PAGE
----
Everyone's posts have been so delightfully turkey-ish that I feel silly about my water cycle! But that's what I had to teach last week in science. The kids had a LOT of background knowledge from the investigations we did about changes in states of matter, and from second and first grade.
So first, we did a graffiti gallery walk to activate background knowledge. I put four charts around the room with four different pictures, but no labels: a cloud with raindrops, arrows pointing towards a forming cloud, a water running down a hill into a lake, and a sun shining down on water with arrows pointing up. The kids moved in groups throughout the room, writing what they saw and knew about the pictures. They already knew a lot!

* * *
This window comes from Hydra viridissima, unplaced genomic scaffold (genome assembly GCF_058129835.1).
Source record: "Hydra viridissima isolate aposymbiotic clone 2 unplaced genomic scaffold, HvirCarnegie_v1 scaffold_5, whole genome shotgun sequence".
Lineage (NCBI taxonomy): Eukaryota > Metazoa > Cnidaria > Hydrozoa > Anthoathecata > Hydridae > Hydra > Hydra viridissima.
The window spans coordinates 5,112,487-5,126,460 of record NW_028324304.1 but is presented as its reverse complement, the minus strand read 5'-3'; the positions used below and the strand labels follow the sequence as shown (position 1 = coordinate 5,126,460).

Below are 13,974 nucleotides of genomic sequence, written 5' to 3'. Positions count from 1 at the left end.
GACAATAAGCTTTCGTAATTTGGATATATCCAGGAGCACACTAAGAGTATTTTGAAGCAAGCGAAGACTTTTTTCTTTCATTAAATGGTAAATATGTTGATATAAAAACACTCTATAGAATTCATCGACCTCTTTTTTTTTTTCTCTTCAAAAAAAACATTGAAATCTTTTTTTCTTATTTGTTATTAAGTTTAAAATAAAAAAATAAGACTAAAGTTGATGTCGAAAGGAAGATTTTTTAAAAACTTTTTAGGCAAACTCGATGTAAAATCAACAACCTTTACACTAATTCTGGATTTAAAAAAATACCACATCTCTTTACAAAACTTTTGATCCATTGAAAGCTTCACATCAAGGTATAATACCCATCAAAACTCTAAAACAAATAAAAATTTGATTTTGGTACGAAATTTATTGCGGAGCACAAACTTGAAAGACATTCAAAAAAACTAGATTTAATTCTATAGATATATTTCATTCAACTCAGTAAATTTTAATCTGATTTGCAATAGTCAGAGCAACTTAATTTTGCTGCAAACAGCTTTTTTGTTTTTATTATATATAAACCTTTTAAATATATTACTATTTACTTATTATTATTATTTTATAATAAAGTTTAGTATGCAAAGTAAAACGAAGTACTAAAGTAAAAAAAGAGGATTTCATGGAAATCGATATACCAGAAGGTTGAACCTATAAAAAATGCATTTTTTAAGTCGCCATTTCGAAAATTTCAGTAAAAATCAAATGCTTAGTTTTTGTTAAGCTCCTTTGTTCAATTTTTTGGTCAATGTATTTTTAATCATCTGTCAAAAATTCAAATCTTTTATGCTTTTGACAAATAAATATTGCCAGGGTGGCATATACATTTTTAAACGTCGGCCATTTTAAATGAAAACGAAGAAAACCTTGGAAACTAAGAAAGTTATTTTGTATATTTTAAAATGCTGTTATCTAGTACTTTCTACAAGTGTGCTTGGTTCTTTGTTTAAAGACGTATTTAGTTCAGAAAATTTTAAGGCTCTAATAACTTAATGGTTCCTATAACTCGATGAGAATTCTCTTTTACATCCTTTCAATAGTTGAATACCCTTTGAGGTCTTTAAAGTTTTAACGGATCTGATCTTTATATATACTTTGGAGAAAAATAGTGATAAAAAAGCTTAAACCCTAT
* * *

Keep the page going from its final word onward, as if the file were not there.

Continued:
Next, we watched a Brainpop jr. about the water cycle.
Then, we made these foldables!
I heart foldables :)
In our ensuing conversations, I was enlightened about what my kids do outside when it rains.
"What's precipitation?" one of the kids asked.
"It's any form of water falling from the clouds to the earth, like rain, sleet, snow, or hail," I said.
"What's hail?" one of the other kids asked.
"It's like a ball of ice."
"Yeah," one of the kids said, "and it's a choking hazard." Dead. Serious. What the WHAT?!
I expected the other kids to laugh, but they mostly just nodded. I chuckled and asked, "A choking hazard?"
"Yup." Apparently, when it's raining (and even when it's almost bad enough to hail!) my students stand outside, staring up at the sky with their mouths wide open, in danger of choking on hail.
My job is awesome.
For this folded flapbook and so many more cool activities for teaching the water cycle and weather, check out my Water, Water Everywhere Unit on TPT!